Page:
Rorona to Ryza: An Atelier Retrospective Part 2: Atelier Totori

This is part 2 of a Retrospective, If you would like to read the first part click here

Welcome to part 2 of my Atelier retrospective, “Rorona to Ryza”. After the success that was Atelier Rorona, Gust’s next course of action was obvious: to create a sequel. However unlike the Atelier Iris series, this sequel wouldn’t be called “Atelier Rorona 2” or anything like that. Instead it would be named after its own heroine, Totori. The name to transfer over between titles was the setting, Arland.

The basic gameplay of Atelier Totori is unchanged from Rorona. Alchemy is nearly identical, and the same goes for the battles. Totori is just as useless in battle as Rorona was. For a rundown of how alchemy works please go and read part 1 of this retrospective: Atelier Rorona.

Before we talk gameplay, let’s turn down the music and sound design. Atelier Totori’s sound mixing isn’t very good at all. The default music volume makes it impossible to hear the voice acting in cutscenes most of the time and it completely drowns out the voice actor’s performances. Thankfully there’s the option to turn it down in the options menu, though it is still mildly irritating to need to do so.

Even though the gameplay itself is identical, the structure on which that gameplay is used has been completely changed. The setting of the game, Arland, is what was carried over in the title. However while Rorona was the alchemist of Arland, Totori is the adventurer of Arland. Atelier Rorona had you going to gathering areas for a few days and then returning to town, where the city of Arland was a central hub where you would always return after a few days. Atelier Totori’s first month is like this. You constantly move to three small gathering zones and then return to Totori’s town, to craft. Totori and her best friend Gino want to become adventurers and advance beyond this cramped routine, just as the game series does and once the first month is over that happens. Totori and Gino take the wagon to Arland and get their adventurers licenses. The structure of the game is flipped henceforth.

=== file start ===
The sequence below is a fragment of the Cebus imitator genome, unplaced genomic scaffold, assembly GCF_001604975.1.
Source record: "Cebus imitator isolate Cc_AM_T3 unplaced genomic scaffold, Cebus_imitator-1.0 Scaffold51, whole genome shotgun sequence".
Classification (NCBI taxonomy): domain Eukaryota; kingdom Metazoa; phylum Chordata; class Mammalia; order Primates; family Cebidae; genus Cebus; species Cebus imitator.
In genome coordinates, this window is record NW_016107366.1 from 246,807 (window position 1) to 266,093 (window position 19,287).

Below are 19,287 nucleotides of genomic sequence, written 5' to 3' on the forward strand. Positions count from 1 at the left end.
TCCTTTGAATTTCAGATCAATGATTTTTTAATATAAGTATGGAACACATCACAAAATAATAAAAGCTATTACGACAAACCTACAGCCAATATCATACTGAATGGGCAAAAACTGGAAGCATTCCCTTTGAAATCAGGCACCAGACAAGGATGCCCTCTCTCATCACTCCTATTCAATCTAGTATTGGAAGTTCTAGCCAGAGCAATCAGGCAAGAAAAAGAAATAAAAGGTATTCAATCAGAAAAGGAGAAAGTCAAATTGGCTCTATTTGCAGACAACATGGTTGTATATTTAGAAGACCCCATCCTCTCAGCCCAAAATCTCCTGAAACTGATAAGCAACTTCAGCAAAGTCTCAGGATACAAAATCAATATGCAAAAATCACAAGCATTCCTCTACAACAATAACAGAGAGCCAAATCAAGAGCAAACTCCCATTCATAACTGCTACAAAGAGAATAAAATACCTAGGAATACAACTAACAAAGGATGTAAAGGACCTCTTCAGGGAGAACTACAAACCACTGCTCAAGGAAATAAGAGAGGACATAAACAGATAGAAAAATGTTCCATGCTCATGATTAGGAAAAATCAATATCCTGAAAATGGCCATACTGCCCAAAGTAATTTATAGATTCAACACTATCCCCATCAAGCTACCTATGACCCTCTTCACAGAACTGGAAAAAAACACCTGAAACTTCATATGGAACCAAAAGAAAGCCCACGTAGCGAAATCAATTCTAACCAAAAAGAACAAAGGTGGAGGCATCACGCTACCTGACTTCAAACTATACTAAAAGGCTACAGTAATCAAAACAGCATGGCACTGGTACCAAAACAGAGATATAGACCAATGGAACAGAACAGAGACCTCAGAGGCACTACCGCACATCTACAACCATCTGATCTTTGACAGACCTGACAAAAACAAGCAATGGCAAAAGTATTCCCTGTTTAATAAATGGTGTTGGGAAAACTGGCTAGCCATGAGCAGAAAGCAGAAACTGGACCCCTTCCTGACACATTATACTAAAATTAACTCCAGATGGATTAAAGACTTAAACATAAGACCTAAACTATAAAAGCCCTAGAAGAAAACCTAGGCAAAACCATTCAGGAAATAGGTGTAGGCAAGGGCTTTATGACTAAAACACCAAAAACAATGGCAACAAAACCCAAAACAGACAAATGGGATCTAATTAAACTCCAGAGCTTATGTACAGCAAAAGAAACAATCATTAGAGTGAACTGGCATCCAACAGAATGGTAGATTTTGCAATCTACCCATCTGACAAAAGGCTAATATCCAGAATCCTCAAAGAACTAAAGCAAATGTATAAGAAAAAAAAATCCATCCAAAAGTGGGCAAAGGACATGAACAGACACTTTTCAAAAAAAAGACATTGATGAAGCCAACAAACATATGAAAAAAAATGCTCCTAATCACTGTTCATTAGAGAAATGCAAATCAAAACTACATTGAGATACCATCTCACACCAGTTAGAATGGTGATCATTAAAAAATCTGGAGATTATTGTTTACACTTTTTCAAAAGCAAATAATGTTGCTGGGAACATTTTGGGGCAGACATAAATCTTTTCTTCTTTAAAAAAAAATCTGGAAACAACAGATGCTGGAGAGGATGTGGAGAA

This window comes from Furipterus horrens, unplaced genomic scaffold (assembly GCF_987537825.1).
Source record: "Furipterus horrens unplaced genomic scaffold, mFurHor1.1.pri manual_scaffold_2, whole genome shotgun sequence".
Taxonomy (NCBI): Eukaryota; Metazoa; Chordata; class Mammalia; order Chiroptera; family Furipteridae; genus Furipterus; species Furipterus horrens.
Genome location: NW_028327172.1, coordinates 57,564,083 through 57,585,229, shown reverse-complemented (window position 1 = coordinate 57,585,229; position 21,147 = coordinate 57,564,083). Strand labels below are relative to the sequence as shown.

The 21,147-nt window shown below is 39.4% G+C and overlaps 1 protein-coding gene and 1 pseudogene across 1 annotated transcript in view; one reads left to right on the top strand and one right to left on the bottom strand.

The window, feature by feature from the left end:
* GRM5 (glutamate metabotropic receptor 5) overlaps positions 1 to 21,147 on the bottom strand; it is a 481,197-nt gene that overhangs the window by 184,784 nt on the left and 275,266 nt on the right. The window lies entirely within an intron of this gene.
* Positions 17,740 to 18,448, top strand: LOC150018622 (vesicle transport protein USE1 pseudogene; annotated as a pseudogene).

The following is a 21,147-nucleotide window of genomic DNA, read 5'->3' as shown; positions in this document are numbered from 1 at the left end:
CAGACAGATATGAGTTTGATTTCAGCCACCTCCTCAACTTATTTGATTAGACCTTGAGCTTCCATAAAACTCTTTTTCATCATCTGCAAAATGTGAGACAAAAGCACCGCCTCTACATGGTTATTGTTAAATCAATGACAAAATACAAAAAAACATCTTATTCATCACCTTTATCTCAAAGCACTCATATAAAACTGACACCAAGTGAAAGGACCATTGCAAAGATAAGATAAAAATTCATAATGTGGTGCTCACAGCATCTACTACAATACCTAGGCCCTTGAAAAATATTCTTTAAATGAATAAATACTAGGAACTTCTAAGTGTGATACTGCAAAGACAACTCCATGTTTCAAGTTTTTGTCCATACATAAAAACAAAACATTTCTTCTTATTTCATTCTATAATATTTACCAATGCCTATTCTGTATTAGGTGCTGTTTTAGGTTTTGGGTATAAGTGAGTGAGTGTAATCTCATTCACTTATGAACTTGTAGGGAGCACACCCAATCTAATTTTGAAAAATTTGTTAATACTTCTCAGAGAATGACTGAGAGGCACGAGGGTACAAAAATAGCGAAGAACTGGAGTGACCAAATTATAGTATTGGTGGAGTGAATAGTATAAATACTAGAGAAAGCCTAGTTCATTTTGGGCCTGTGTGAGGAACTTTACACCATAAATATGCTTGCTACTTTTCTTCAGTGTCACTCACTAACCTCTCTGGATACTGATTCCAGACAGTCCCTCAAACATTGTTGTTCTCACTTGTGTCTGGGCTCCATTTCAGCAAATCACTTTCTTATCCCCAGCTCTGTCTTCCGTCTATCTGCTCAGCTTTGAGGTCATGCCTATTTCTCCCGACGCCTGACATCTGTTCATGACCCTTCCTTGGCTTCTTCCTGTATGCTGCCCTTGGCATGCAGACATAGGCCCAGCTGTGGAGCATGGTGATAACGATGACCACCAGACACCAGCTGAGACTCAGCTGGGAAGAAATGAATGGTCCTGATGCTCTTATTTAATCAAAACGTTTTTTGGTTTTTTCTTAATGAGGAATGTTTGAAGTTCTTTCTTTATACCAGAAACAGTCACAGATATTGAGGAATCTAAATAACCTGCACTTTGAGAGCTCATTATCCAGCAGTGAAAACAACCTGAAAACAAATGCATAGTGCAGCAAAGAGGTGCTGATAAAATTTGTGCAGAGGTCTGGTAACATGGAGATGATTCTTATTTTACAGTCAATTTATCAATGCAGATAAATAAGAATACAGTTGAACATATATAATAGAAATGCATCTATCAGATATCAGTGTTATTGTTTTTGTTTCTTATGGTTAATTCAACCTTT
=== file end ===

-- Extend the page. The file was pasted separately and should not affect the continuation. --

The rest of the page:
No longer are you going to be going to gathering areas just to get materials and heading back to town. Now you’ll be going to gathering areas to kill monsters, collect materials, and unlock new gathering areas to make paths throughout the land of Arland. Doing all of the above tasks accumulates Adventurer Points, which you use to level up your license, which allows you to progress even further in the game. With this new expansive structure the calendar system has also been changed from three years to five years.

This is Atelier Totori’s main gameplay structure. However, unlike Rorona where that structure is all there is to the game until the calendar runs out, Totori has an end goal to accomplish. Throughout the game you’ll (hopefully) be accomplishing goals like creating a boat and making it to the eastern continent, where you will fight the final boss of the game and get an ending.

The models in Totori are a huge improvement over Rorona’s

The task to create a boat is a long process, and it will take Totori entire months to do it, but accomplishing it and finally being able to set sail is one of the most satisfying moments in the entire Arland trilogy.

However, I personally don’t think Totori handles this structure very well. Throughout the game there’s also very little indication on where to go for character events with your party members or where to go to progress the plot itself. While this goes together with the series’ themes of figuring everything out for yourself, some nudging in the right direction would be appreciated